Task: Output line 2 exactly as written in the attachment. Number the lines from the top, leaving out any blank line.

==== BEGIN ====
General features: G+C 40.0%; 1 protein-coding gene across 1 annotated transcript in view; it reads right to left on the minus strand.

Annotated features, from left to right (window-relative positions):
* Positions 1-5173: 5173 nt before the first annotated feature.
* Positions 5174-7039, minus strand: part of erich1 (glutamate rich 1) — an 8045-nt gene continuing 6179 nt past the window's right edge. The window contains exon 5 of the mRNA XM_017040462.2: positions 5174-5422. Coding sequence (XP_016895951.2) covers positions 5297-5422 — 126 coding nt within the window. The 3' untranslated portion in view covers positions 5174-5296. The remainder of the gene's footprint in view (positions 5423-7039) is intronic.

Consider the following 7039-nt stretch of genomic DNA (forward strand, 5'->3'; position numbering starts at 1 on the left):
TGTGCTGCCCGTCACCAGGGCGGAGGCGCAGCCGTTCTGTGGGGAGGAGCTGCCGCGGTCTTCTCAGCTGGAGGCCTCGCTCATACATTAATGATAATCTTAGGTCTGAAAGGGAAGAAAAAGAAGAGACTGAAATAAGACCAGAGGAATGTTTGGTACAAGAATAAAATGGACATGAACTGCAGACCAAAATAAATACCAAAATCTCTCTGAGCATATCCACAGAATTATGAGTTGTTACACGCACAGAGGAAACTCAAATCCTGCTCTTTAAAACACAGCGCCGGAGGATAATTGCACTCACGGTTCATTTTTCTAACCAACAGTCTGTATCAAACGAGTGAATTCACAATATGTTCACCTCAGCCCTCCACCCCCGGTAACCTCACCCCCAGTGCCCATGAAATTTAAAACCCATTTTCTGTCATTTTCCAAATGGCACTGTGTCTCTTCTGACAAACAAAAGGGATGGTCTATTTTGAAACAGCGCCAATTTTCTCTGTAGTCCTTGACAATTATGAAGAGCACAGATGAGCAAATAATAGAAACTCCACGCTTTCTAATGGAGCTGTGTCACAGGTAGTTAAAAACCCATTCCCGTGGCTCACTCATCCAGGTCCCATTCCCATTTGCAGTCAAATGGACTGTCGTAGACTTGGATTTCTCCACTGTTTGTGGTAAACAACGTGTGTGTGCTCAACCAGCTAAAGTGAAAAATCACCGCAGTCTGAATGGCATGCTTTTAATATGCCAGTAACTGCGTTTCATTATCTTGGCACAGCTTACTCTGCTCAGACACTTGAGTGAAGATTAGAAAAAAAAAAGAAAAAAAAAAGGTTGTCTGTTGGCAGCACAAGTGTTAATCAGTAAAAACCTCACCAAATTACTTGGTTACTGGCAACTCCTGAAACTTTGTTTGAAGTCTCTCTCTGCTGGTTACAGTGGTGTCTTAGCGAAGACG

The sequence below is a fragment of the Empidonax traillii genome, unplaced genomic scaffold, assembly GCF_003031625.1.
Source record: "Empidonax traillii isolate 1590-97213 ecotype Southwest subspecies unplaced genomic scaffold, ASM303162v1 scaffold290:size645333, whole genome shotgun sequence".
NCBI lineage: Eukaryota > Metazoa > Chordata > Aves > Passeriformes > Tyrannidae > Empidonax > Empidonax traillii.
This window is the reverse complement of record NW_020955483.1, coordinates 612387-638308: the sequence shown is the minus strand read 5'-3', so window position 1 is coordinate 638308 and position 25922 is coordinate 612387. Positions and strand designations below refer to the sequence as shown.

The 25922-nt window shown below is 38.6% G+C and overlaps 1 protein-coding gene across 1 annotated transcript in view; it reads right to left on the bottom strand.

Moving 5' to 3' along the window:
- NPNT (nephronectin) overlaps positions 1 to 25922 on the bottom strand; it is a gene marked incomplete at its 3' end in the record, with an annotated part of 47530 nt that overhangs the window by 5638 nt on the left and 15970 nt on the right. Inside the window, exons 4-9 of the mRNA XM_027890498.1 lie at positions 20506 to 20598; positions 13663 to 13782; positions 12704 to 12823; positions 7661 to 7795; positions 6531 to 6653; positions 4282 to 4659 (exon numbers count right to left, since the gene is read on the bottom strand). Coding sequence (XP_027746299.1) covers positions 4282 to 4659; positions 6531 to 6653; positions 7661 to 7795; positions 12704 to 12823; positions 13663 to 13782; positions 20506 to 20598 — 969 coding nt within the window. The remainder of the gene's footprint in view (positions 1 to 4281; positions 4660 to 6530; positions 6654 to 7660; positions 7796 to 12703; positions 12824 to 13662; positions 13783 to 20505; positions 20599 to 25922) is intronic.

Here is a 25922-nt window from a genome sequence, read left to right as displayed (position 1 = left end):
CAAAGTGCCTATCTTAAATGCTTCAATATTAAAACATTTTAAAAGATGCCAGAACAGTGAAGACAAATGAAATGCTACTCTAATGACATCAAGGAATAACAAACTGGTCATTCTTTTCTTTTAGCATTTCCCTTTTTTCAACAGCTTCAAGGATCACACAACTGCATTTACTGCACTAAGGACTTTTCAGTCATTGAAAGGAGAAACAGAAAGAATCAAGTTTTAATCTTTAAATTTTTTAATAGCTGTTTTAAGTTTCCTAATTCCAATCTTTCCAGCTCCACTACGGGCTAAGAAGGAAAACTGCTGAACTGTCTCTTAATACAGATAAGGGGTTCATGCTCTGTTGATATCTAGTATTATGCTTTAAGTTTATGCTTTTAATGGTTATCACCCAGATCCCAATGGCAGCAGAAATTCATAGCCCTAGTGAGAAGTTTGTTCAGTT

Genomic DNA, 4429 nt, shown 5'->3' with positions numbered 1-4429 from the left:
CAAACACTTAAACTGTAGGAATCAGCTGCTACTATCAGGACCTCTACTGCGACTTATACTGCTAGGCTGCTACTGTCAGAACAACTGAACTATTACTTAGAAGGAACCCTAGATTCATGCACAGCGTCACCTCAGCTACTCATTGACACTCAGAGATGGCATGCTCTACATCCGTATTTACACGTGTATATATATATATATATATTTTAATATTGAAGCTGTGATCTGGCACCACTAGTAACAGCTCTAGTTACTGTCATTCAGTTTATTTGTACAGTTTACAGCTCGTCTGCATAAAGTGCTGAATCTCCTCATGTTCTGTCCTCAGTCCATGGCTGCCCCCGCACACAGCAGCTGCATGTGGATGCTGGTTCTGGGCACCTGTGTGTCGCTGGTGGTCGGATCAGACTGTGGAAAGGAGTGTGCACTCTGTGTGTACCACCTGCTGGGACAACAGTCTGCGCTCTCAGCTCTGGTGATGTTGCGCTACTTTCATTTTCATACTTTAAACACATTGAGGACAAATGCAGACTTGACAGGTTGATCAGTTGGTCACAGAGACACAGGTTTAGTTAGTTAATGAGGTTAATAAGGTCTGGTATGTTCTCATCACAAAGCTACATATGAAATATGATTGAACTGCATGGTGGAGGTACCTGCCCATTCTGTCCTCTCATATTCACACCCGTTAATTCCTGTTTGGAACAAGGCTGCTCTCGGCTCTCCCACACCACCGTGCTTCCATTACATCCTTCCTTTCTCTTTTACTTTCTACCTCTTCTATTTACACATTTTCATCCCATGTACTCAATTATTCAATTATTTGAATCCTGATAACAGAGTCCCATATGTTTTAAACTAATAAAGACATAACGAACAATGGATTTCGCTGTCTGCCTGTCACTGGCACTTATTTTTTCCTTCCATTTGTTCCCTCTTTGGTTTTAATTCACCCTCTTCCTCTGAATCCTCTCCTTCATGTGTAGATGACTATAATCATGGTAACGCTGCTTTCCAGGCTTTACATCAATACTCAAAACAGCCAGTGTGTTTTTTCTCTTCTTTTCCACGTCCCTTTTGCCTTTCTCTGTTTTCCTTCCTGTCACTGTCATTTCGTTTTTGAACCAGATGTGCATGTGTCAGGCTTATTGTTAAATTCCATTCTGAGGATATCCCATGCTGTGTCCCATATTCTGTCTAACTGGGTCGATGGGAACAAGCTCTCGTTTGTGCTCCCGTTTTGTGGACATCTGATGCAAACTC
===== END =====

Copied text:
Annotated features, from left to right (window-relative positions):